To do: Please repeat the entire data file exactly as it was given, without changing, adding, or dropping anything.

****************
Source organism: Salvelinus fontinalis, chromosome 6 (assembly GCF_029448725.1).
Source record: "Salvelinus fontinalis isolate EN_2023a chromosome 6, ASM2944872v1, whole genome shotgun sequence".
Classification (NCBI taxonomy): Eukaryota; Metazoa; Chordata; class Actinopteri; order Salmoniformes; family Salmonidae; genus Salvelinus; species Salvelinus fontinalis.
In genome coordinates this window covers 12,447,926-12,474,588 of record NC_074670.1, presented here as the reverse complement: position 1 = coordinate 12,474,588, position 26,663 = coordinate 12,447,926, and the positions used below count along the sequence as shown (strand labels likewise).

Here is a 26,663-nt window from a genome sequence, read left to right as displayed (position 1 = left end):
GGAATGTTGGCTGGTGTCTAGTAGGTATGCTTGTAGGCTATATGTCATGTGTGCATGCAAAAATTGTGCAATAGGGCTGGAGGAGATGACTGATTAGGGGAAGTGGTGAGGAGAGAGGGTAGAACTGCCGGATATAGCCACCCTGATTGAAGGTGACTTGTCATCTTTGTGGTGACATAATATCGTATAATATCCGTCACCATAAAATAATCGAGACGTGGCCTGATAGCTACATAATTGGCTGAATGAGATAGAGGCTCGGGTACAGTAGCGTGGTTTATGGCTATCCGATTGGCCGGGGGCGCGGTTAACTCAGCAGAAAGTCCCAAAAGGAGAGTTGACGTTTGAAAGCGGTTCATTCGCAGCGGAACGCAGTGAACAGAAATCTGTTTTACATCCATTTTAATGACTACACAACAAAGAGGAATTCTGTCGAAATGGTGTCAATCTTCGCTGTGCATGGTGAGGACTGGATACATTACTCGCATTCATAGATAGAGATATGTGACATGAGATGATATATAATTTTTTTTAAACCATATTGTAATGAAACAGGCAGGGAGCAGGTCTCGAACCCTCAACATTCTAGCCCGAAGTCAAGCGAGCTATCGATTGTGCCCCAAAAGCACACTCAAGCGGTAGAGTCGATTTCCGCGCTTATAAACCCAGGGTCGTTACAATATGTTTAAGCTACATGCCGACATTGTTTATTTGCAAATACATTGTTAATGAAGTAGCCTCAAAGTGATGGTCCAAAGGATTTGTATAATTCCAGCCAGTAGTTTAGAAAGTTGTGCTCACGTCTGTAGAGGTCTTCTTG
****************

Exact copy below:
Source organism: Salvelinus fontinalis, chromosome 6 (assembly GCF_029448725.1).
Source record: "Salvelinus fontinalis isolate EN_2023a chromosome 6, ASM2944872v1, whole genome shotgun sequence".
Classification (NCBI taxonomy): Eukaryota; Metazoa; Chordata; class Actinopteri; order Salmoniformes; family Salmonidae; genus Salvelinus; species Salvelinus fontinalis.
In genome coordinates this window covers 12,447,926-12,474,588 of record NC_074670.1, presented here as the reverse complement: position 1 = coordinate 12,474,588, position 26,663 = coordinate 12,447,926, and the positions used below count along the sequence as shown (strand labels likewise).

Here is a 26,663-nt window from a genome sequence, read left to right as displayed (position 1 = left end):
GGAATGTTGGCTGGTGTCTAGTAGGTATGCTTGTAGGCTATATGTCATGTGTGCATGCAAAAATTGTGCAATAGGGCTGGAGGAGATGACTGATTAGGGGAAGTGGTGAGGAGAGAGGGTAGAACTGCCGGATATAGCCACCCTGATTGAAGGTGACTTGTCATCTTTGTGGTGACATAATATCGTATAATATCCGTCACCATAAAATAATCGAGACGTGGCCTGATAGCTACATAATTGGCTGAATGAGATAGAGGCTCGGGTACAGTAGCGTGGTTTATGGCTATCCGATTGGCCGGGGGCGCGGTTAACTCAGCAGAAAGTCCCAAAAGGAGAGTTGACGTTTGAAAGCGGTTCATTCGCAGCGGAACGCAGTGAACAGAAATCTGTTTTACATCCATTTTAATGACTACACAACAAAGAGGAATTCTGTCGAAATGGTGTCAATCTTCGCTGTGCATGGTGAGGACTGGATACATTACTCGCATTCATAGATAGAGATATGTGACATGAGATGATATATAATTTTTTTTAAACCATATTGTAATGAAACAGGCAGGGAGCAGGTCTCGAACCCTCAACATTCTAGCCCGAAGTCAAGCGAGCTATCGATTGTGCCCCAAAAGCACACTCAAGCGGTAGAGTCGATTTCCGCGCTTATAAACCCAGGGTCGTTACAATATGTTTAAGCTACATGCCGACATTGTTTATTTGCAAATACATTGTTAATGAAGTAGCCTCAAAGTGATGGTCCAAAGGATTTGTATAATTCCAGCCAGTAGTTTAGAAAGTTGTGCTCACGTCTGTAGAGGTCTTCTTG